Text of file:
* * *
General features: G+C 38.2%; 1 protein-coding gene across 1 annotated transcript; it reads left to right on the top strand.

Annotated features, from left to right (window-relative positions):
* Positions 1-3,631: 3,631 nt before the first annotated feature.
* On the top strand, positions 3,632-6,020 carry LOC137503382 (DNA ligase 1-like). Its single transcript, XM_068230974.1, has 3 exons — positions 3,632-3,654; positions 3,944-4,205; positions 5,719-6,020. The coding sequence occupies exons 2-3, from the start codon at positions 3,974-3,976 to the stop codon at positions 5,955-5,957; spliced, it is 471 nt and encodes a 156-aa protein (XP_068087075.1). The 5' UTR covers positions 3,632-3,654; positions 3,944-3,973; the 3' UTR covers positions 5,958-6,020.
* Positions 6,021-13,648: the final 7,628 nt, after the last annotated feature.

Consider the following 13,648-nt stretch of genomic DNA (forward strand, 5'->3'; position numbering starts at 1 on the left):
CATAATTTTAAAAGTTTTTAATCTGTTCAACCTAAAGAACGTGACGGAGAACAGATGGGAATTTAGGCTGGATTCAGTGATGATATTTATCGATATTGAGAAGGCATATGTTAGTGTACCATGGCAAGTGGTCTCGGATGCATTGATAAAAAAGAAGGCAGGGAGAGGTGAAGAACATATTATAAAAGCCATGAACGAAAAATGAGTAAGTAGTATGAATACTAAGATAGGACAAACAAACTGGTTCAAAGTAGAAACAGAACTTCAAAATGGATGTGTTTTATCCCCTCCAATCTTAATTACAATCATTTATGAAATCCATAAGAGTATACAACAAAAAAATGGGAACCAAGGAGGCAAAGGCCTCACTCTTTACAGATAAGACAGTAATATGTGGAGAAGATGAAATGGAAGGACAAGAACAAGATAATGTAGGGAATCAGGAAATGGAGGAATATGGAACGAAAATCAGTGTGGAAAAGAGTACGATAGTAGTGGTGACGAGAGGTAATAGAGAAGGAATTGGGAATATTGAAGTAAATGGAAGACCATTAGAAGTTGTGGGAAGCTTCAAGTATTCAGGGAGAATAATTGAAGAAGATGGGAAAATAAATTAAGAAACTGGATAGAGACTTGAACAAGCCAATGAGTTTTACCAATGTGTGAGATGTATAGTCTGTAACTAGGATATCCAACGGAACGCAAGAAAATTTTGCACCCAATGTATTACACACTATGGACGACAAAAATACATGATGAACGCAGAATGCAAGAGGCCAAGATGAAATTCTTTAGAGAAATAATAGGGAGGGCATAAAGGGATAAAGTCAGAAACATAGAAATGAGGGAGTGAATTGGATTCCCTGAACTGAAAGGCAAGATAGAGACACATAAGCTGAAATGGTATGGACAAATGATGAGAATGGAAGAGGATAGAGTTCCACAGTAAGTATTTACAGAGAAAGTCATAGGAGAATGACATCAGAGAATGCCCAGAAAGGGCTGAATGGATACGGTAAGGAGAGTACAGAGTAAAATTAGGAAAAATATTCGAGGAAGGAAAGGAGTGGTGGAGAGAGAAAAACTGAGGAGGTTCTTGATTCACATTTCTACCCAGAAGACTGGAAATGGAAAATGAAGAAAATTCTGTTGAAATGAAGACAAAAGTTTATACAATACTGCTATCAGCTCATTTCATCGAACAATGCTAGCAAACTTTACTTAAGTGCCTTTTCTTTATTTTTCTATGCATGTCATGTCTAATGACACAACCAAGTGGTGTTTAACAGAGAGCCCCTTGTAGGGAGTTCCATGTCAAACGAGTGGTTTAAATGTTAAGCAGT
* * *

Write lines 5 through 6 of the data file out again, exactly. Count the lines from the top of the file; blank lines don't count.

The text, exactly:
* Positions 6,021-13,648: the final 7,628 nt, after the last annotated feature.

Consider the following 13,648-nt stretch of genomic DNA (forward strand, 5'->3'; position numbering starts at 1 on the left):